1. I was nine when Exposed! Wrestling’s Secrets Revealed aired on NBC and I was forced to watch it with the intent that watching the sausage being made would turn me off.  Really, I think I knew at some point well before then that wrestling was choreographed/scripted, so it didn’t shock me.  Learning how things worked didn’t turn me off, it kind of made me love the business more.  For reference, my favorites at the time were: Sting, DDP, Rey Mysterio, Dean Malenko, & Lance Storm.  That’s not an accident.  I did enjoy the show, but if I’m being honest – having NBC lay out the how’s & why’s of it all at such a young age DID subtly change things for me.
  2. I absolutely abhorred the way the WCW buyout was handled in storyline, even back then I couldn’t be shocked by it for long because the way it unfolded infuriated me.  Compounding that, I had already seen the WWF/E misuse some of my favorite ECW/WCW talent, and was not looking forward to more of the same. In short: Chris Kanyon deserved better.  The entire WCW roster deserved better.  Also, a Sting-less wrestling promotion interested me as much as watching paint dry.
  3. The nonsense booking of both A.) Hogan/Sting in ’97/’98. B.) Ric Flair/Rey Mysterio in ’99.
  4. I just grew out of it.  I write this a cool 23+ years after my first pay-per-view and it sounds absurd to me, but I grew out of wrestling.  Between girls, “real” sports, work, & school – wrestling and I just grew apart.. though for a very short period of time.

I’d occasionally watch the WWF/E when bored, or nostalgic.  But I started regularly watching wrestling again in college, usually TNA & often drunk (because you’d have to be.)  The pattern was more or less the same.  Conversations with The Collaborator™ would bring up subjects like “Why did Sting never go to the WWF/E?” Or “Why didn’t Vince McMahon just add the 3rd ‘W’ back to the WWWF?” …I’d then do some googling or youtubing and find myself so far down the wrestling rabbit hole I’d have to skip class the next day.

I’d quickly forget all about wrestling a few days later, until it came back up in conversation – and it did pretty frequently. But I didn’t fully re-immerse myself into my fandom until late-2009 when Smackdown vs. Raw 2010 came out. My roommate played it allot, but I didn’t have the game because I didn’t have the money for a new video game.  Instead, I went out to buy SvR 2007. To this day, I haven’t enjoyed a wrestling game as much as I enjoyed that one.  The Collaborator™ also partook, so we’d both jump in and out of the wrestling fandom for months at a time but not for good.  Never for good.  It wasn’t the same anymore.  I was an adult, and wrestling was for kids.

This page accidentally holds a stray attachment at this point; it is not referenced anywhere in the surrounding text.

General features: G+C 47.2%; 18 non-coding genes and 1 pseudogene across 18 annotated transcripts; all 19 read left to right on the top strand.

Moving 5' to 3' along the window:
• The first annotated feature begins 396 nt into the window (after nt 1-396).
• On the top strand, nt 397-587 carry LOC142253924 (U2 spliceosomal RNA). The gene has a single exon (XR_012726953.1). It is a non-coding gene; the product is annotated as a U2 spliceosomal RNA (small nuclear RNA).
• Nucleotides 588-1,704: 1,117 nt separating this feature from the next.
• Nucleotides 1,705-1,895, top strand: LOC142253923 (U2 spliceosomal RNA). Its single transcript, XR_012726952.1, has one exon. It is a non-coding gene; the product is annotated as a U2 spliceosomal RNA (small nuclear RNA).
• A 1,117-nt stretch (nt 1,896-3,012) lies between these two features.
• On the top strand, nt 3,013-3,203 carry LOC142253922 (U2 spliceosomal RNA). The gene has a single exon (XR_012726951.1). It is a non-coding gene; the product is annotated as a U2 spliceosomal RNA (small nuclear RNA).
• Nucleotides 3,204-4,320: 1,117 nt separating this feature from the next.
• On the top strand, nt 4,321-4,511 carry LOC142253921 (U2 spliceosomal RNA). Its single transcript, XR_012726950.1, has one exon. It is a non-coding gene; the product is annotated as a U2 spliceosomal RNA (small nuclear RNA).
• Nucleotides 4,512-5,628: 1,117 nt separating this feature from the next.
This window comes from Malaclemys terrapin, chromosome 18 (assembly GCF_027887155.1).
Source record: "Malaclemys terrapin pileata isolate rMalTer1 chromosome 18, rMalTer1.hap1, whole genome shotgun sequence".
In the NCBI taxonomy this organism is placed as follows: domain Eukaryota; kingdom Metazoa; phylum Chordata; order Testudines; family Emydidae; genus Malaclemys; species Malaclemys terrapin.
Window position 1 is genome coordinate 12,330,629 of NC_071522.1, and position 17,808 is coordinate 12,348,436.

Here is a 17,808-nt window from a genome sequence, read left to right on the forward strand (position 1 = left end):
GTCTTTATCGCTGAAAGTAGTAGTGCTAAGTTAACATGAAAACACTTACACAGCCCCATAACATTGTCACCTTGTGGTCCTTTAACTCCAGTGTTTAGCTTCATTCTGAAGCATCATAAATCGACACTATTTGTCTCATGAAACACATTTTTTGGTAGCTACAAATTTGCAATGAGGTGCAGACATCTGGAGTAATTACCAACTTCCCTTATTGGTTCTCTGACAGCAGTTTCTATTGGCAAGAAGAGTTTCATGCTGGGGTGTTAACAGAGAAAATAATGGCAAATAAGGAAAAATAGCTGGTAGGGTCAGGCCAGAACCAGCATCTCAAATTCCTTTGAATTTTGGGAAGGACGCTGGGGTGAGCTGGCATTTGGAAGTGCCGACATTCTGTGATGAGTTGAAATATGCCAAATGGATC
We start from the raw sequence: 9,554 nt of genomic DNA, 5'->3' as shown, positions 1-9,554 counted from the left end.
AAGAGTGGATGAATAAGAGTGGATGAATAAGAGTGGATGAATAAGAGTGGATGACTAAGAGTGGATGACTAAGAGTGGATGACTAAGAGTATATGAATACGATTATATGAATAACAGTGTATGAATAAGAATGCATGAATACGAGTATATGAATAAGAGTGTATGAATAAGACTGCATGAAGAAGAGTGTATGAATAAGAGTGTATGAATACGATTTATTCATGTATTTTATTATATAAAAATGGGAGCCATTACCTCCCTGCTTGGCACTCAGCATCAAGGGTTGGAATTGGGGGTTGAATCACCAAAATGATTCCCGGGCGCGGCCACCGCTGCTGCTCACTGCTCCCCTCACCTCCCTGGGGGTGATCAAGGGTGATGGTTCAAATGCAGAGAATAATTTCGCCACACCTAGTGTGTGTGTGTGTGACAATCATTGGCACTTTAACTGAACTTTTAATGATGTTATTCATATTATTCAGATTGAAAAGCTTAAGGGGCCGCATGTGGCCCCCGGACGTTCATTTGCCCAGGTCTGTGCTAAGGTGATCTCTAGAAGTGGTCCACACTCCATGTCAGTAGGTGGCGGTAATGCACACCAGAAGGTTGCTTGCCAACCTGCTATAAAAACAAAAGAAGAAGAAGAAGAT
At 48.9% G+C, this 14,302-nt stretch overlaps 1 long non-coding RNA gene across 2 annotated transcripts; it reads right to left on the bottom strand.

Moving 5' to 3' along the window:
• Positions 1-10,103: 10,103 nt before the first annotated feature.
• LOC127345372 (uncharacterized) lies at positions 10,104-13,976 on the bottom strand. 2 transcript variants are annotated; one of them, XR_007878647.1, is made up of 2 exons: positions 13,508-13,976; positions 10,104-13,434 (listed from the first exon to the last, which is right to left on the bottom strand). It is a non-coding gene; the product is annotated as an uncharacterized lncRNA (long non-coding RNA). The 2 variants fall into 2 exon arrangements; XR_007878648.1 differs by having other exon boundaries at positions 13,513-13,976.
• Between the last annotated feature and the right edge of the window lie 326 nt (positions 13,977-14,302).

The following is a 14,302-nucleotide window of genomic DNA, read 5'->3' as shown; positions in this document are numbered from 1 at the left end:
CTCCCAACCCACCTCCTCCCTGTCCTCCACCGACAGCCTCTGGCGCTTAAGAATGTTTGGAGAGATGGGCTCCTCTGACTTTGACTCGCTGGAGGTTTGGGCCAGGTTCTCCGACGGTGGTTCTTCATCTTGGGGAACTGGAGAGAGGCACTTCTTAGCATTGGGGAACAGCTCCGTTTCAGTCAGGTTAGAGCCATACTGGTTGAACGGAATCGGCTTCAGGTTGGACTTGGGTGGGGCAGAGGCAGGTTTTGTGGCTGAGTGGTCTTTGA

…And then Bryan Danielson happened.

If wrestling-fandom was a sexual orientation, Danielson’s May 5, 2008 match against Tyler Black would have been my (second) awakening. (Link here, courtesy of Ring of Honor.)  I first saw the match long after it aired, but I fell in love and haven’t looked back since.  Bryan later making the jump to the WWF/E was bittersweet, because by then I’d grown used to seeing my favorite indie guys misused & abused by WWF/E creative, so I was not at all excited.  But it wound up being profound because Daniel Bryan beating Triple H at Wrestlemania XXX may very well go down as my favorite all-time moment.  At this point, what I have seen and enjoyed as far as wrestling goes encompasses a time period from the mid-70s (thanks to the internet) through present-day, so there’s a long list of favorite moments.

In addition to wrestling, writing is also a hobby of mine.  I think that’s a good baseline for what this will be: writing & wrestling, all in one place – with occasional input from The Collaborator™, who is a degenerate and will forever ride my coattails through our joint mediocrity.